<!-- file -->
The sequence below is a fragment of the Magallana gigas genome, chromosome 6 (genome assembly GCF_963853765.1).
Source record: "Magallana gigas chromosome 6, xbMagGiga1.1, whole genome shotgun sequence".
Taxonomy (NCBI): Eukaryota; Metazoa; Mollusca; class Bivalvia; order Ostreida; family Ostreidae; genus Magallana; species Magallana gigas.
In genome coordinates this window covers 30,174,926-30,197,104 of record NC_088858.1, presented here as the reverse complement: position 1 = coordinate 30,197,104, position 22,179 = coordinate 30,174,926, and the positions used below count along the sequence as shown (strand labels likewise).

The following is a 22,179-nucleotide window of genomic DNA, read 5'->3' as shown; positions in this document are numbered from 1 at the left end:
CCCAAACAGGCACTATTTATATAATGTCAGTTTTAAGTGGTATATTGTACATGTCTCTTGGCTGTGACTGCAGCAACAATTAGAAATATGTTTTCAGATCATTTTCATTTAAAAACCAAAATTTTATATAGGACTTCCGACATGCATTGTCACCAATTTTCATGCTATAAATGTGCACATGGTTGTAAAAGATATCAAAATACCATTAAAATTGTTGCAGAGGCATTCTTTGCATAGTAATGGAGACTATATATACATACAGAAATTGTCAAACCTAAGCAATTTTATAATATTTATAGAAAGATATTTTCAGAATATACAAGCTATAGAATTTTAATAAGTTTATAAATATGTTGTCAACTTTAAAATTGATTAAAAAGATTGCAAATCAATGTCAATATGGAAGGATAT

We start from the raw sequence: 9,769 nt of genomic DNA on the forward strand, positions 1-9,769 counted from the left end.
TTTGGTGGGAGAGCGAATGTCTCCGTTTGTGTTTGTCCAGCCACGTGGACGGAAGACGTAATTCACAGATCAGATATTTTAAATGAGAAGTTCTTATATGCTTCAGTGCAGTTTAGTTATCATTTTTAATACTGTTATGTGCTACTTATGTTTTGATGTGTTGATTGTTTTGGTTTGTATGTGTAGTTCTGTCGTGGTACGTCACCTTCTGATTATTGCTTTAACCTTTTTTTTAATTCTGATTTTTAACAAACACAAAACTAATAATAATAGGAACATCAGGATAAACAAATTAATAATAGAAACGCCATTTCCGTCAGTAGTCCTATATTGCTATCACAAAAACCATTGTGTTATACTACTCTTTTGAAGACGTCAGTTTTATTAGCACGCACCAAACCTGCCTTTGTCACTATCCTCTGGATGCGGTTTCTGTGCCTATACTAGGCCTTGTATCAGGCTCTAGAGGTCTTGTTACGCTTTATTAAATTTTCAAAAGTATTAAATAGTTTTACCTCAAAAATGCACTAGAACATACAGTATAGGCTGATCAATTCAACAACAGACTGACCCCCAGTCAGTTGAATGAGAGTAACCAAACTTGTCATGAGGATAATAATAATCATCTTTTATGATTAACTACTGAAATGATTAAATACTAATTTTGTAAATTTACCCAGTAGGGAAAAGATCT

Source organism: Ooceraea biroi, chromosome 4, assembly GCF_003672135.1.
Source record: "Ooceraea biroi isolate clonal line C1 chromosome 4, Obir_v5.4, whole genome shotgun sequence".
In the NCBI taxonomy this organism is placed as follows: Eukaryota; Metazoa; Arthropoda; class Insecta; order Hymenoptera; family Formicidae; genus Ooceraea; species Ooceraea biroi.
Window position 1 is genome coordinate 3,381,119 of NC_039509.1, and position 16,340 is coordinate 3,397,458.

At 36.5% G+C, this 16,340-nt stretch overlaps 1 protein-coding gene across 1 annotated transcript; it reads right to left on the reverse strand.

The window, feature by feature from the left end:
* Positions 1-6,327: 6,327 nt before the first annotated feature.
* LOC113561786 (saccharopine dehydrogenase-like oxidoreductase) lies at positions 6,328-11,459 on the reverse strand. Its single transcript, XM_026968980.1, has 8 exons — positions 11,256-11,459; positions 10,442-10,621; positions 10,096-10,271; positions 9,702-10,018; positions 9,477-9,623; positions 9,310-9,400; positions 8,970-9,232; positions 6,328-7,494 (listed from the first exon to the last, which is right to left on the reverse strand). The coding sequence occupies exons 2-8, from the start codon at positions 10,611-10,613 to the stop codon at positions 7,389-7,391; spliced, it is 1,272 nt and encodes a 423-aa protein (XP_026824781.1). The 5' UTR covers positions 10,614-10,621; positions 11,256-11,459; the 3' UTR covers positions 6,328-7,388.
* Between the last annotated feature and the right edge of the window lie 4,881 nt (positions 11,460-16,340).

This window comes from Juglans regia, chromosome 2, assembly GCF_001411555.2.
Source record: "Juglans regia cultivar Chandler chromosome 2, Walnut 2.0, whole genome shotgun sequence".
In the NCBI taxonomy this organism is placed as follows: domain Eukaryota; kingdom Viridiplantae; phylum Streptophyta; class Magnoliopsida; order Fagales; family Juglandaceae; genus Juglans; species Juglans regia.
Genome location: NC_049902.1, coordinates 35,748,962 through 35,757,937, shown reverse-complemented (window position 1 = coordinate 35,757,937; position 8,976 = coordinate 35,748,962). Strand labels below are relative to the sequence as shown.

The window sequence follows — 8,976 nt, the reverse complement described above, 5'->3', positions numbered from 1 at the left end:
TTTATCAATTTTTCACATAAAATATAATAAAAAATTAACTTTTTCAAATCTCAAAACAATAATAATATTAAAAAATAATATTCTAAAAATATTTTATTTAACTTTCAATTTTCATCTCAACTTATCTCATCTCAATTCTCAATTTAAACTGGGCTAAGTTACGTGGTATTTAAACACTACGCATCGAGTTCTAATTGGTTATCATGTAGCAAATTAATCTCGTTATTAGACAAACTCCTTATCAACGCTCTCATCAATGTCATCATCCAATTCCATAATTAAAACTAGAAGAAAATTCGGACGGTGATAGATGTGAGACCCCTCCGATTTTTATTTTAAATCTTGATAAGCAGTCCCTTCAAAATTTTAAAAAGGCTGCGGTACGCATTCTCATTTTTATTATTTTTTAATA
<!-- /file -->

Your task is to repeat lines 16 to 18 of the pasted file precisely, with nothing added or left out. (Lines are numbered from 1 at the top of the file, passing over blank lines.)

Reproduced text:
* LOC113561786 (saccharopine dehydrogenase-like oxidoreductase) lies at positions 6,328-11,459 on the reverse strand. Its single transcript, XM_026968980.1, has 8 exons — positions 11,256-11,459; positions 10,442-10,621; positions 10,096-10,271; positions 9,702-10,018; positions 9,477-9,623; positions 9,310-9,400; positions 8,970-9,232; positions 6,328-7,494 (listed from the first exon to the last, which is right to left on the reverse strand). The coding sequence occupies exons 2-8, from the start codon at positions 10,611-10,613 to the stop codon at positions 7,389-7,391; spliced, it is 1,272 nt and encodes a 423-aa protein (XP_026824781.1). The 5' UTR covers positions 10,614-10,621; positions 11,256-11,459; the 3' UTR covers positions 6,328-7,388.
* Between the last annotated feature and the right edge of the window lie 4,881 nt (positions 11,460-16,340).

This window comes from Juglans regia, chromosome 2, assembly GCF_001411555.2.